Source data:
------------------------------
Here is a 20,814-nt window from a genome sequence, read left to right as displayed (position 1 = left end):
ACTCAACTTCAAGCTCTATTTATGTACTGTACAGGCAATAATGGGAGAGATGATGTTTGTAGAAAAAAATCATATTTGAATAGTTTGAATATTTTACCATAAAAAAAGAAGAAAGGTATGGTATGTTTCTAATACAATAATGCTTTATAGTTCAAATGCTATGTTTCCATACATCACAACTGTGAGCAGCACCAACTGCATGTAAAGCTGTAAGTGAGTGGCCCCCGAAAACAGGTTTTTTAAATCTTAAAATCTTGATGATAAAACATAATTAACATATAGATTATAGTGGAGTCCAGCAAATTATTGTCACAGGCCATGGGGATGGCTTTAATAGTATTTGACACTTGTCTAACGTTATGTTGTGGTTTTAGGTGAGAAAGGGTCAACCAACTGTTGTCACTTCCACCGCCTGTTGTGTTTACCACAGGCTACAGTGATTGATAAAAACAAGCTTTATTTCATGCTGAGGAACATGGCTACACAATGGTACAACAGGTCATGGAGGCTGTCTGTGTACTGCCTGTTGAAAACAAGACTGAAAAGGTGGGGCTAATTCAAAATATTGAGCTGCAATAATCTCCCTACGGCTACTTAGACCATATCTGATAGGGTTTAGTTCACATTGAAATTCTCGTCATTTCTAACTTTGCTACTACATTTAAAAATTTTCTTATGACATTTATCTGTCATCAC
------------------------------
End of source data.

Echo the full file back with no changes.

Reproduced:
Here is a 20,814-nt window from a genome sequence, read left to right as displayed (position 1 = left end):
ACTCAACTTCAAGCTCTATTTATGTACTGTACAGGCAATAATGGGAGAGATGATGTTTGTAGAAAAAAATCATATTTGAATAGTTTGAATATTTTACCATAAAAAAAGAAGAAAGGTATGGTATGTTTCTAATACAATAATGCTTTATAGTTCAAATGCTATGTTTCCATACATCACAACTGTGAGCAGCACCAACTGCATGTAAAGCTGTAAGTGAGTGGCCCCCGAAAACAGGTTTTTTAAATCTTAAAATCTTGATGATAAAACATAATTAACATATAGATTATAGTGGAGTCCAGCAAATTATTGTCACAGGCCATGGGGATGGCTTTAATAGTATTTGACACTTGTCTAACGTTATGTTGTGGTTTTAGGTGAGAAAGGGTCAACCAACTGTTGTCACTTCCACCGCCTGTTGTGTTTACCACAGGCTACAGTGATTGATAAAAACAAGCTTTATTTCATGCTGAGGAACATGGCTACACAATGGTACAACAGGTCATGGAGGCTGTCTGTGTACTGCCTGTTGAAAACAAGACTGAAAAGGTGGGGCTAATTCAAAATATTGAGCTGCAATAATCTCCCTACGGCTACTTAGACCATATCTGATAGGGTTTAGTTCACATTGAAATTCTCGTCATTTCTAACTTTGCTACTACATTTAAAAATTTTCTTATGACATTTATCTGTCATCAC